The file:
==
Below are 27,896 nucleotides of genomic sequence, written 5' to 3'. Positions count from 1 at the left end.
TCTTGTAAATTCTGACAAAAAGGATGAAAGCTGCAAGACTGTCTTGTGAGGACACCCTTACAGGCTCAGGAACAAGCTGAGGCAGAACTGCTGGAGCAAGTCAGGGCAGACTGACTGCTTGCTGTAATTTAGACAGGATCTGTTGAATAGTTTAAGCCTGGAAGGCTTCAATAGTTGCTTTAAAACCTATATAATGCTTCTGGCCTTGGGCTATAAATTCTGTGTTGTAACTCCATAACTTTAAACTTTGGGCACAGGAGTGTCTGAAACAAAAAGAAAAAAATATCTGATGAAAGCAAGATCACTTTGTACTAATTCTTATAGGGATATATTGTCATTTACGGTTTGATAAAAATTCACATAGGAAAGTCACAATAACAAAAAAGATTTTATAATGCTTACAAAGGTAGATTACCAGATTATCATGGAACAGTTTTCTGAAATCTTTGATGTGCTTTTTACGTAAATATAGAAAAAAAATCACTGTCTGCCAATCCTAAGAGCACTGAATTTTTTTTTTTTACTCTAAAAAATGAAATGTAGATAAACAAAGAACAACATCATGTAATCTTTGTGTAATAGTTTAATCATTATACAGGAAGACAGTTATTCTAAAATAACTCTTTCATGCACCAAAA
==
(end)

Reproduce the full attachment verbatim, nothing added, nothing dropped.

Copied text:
Below are 27,896 nucleotides of genomic sequence, written 5' to 3'. Positions count from 1 at the left end.
TCTTGTAAATTCTGACAAAAAGGATGAAAGCTGCAAGACTGTCTTGTGAGGACACCCTTACAGGCTCAGGAACAAGCTGAGGCAGAACTGCTGGAGCAAGTCAGGGCAGACTGACTGCTTGCTGTAATTTAGACAGGATCTGTTGAATAGTTTAAGCCTGGAAGGCTTCAATAGTTGCTTTAAAACCTATATAATGCTTCTGGCCTTGGGCTATAAATTCTGTGTTGTAACTCCATAACTTTAAACTTTGGGCACAGGAGTGTCTGAAACAAAAAGAAAAAAATATCTGATGAAAGCAAGATCACTTTGTACTAATTCTTATAGGGATATATTGTCATTTACGGTTTGATAAAAATTCACATAGGAAAGTCACAATAACAAAAAAGATTTTATAATGCTTACAAAGGTAGATTACCAGATTATCATGGAACAGTTTTCTGAAATCTTTGATGTGCTTTTTACGTAAATATAGAAAAAAAATCACTGTCTGCCAATCCTAAGAGCACTGAATTTTTTTTTTTTACTCTAAAAAATGAAATGTAGATAAACAAAGAACAACATCATGTAATCTTTGTGTAATAGTTTAATCATTATACAGGAAGACAGTTATTCTAAAATAACTCTTTCATGCACCAAAA